Well, not so much about carelessness. Yes, carelessness for those who know, or those who are aware, but people are also grossly ignorant of the facts. When you are ignorant of a situation, you are therefore not in the position to advise themselves in terms of proper conduct. So part of the work of our foundation is creating awareness, and I think that if you have to judge or evaluate the work of our foundation from the point of view of awareness creation, we’ve done fantastic. The fact that in the street of Ikom, on a yearly basis, it’s not just the foundation staff that are allowed to do this. I come from Abuja, I take part in the walkout diabetes activities, we print T-shirts and caps, and we are in the street of Ikom, we organize public lectures. Diabetes clubs have been formed in majority of the schools. So aside awareness, each of the sessions that we have organised in terms of having to organize some programmes to talk to people, the benefit of that is that it creates the awareness, advises people on the best health habits, get people to understand the types of diabetes; type one, type two, and the fact that you need to exercise, having to test yourself for sugar, you don’t take it for granted. We’ve done lots and lots of free sugar testing. So, people first are able to understand their status. If you know what your status is in terms of your sugar level, you will also be in a position to see how best you can control it. So it’s ignorance and carelessness and I think that the foundation is actually doing quite a lot to see how this can be promoted.
The other day, I read a statement from Obasanjo where he said for over 40 years, he has lived with diabetes, meaning it’s not entirely a hopeless situation
(Cuts in) It is not a hopeless situation, it is not at all. I mean it’s not a death sentence. He is a living example. The last I heard of him was when he said he has been with diabetes for 35 years. That was like five years ago. You are right to say he’s lived with diabetes for 40 years.
Have you encountered children who are diabetic?
I think the foundation staff, yes. They’ve encountered children who are diabetic. Most of the time, it’s more related to type one diabetes, the fact that they are born with it and things like that.
So, how far are you willing to go on this journey?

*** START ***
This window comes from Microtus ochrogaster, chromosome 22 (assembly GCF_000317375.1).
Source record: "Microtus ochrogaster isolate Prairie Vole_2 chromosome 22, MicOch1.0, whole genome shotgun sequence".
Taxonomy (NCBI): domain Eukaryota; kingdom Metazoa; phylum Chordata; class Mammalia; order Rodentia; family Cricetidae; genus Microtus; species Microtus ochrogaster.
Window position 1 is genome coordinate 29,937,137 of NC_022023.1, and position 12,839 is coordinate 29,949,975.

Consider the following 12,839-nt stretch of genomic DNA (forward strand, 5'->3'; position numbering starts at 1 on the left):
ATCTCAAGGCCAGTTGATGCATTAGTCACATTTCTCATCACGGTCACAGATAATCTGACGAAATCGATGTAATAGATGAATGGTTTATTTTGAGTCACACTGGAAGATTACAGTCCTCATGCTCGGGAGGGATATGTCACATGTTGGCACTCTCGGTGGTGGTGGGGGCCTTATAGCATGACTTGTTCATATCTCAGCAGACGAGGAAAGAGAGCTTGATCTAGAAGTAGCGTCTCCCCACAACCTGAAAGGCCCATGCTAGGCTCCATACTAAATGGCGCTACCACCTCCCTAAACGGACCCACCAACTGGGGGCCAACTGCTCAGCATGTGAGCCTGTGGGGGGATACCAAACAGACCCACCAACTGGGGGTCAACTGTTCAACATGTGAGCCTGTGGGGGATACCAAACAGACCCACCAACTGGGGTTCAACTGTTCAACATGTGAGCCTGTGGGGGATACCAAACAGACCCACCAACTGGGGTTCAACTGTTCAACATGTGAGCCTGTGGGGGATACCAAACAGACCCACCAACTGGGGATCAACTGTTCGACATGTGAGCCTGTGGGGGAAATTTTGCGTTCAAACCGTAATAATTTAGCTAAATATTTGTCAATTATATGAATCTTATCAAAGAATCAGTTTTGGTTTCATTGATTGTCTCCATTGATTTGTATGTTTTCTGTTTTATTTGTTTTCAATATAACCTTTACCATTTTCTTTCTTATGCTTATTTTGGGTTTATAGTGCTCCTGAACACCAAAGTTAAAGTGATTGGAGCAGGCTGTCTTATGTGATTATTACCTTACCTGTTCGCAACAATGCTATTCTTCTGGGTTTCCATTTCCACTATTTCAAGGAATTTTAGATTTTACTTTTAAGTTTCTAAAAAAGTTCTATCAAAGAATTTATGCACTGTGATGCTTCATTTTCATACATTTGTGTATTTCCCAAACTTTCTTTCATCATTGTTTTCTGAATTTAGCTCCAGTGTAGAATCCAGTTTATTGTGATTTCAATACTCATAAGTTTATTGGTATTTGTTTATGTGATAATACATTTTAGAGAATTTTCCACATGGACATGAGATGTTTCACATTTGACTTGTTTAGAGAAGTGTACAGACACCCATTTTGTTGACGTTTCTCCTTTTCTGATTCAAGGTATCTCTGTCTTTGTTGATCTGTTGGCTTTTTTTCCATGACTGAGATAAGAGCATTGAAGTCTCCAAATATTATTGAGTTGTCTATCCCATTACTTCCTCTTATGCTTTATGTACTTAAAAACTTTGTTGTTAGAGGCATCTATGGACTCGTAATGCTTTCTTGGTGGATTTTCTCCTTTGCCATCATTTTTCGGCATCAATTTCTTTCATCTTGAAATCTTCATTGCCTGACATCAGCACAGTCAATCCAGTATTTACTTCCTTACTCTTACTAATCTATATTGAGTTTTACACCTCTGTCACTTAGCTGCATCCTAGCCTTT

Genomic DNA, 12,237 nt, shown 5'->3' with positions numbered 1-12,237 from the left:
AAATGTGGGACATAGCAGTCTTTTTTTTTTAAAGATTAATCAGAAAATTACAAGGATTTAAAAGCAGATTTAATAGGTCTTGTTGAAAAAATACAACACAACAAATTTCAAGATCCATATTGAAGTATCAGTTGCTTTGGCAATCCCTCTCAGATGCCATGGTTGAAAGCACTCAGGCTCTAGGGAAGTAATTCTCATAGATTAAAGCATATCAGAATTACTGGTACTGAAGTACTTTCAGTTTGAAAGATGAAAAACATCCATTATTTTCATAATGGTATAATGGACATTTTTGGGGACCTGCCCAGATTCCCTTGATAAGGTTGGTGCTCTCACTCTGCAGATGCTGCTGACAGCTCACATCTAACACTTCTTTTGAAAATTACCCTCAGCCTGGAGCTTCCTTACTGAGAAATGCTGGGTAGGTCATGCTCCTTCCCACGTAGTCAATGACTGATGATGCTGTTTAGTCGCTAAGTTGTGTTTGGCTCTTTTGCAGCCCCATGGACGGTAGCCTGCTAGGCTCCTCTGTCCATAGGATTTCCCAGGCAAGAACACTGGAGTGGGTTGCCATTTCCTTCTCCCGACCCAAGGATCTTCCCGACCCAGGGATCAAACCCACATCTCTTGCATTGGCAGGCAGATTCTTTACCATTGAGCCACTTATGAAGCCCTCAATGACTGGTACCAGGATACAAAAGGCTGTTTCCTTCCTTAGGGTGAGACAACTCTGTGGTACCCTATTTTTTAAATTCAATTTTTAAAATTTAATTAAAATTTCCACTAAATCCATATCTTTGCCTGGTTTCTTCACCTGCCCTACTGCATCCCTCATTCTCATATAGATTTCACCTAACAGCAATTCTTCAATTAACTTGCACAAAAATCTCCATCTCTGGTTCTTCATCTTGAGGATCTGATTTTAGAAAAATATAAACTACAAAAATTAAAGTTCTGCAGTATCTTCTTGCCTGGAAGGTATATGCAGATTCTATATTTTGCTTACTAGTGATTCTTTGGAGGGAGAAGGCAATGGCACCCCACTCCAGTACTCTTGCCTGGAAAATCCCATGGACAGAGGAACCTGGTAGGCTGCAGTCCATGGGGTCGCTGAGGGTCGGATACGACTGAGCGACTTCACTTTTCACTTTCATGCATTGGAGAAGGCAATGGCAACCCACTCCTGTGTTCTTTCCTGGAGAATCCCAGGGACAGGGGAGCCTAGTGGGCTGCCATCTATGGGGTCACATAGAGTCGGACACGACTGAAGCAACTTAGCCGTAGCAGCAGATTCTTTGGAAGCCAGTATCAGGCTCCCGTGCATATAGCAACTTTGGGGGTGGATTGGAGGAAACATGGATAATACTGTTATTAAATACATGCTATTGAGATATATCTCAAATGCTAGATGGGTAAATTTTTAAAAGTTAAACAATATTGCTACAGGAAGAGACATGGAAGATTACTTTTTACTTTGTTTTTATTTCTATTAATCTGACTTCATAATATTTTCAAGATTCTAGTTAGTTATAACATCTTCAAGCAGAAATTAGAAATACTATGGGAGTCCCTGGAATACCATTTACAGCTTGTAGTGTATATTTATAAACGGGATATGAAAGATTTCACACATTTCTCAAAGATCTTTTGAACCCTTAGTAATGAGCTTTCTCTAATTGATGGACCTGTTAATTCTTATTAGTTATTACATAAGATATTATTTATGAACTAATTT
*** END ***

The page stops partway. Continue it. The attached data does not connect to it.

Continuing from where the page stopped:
I am willing to go as far as we can. We started small, being located in the central senatorial district. But as I speak, we got volunteers now across Cross River for the foundation.
For the first time, the last world diabetes day was celebrated not in Ikom but in Calabar, Cross River State capital and with a commitment on that day to move the programmes office from Ikom to Calabar. This means a lot, both in terms of the scope of the work of the foundation. That means that after about four or five years of being located and limited, restricted within the central senatorial district, we’ve now upgraded. We are upgrading to the state level, with the planned setting up of the programmes office in Calabar and therefore coordinating the work of the foundation across the state.
We are hoping that so far, it’s been self-funding, but we are hoping that, especially coming to the state level, we will be able to, our work will be able to sell us enough to the extent that we can get some support from other bodies, not just across the country but the world all over, that we are going to be able to partner with some agencies that are going to share in our dreams and the moment we are able to do so, it sure gives us a greater ability and capacity to continue to engage and to intervene in this area that is quite a challenge.
What really would you want to achieve from all these investments and commitments to diabetes project, because I remember last month, people were saying oh, he is doing this because of governorship ambition; he is doing this because of politics and all of that?
Well, first, the goal is to achieve a diabetes free society, the goal is to create the kind of awareness to the extent that people look at having to mind or to care about having diabetes or not as a giver. The goal is to be able to set up structures that can assist diabetic patients because try as you try, because they are only people who are only diabetic, they must be managed, they must be assisted.
Talking about doing this because of politics, I’ve had cause to respond to comments like this and I said, for me, this is a power of vision. My commitment to public service has never been doubted. When I work for society, I work truly and sincerely. If gains come because of I am a politician, of course I take those gains. This foundation was set up in 2016, it wasn’t about governorship ambition, and it has continued to function and to be sustained. When I do things, I have always said I look forward to a day that I am going to get out of politics, maybe retire from politics, and then I still have my foundation fully functioning and running, that is going to continue to be my dream. Detractors are free to say what they like to say, but my challenge to those detractors will be well some of them are also politicians, and some of them are also politicians at my own level too, I don’t know what they’ve set up on their own, so they can also see how they can benefit politically from them, that’s my challenge.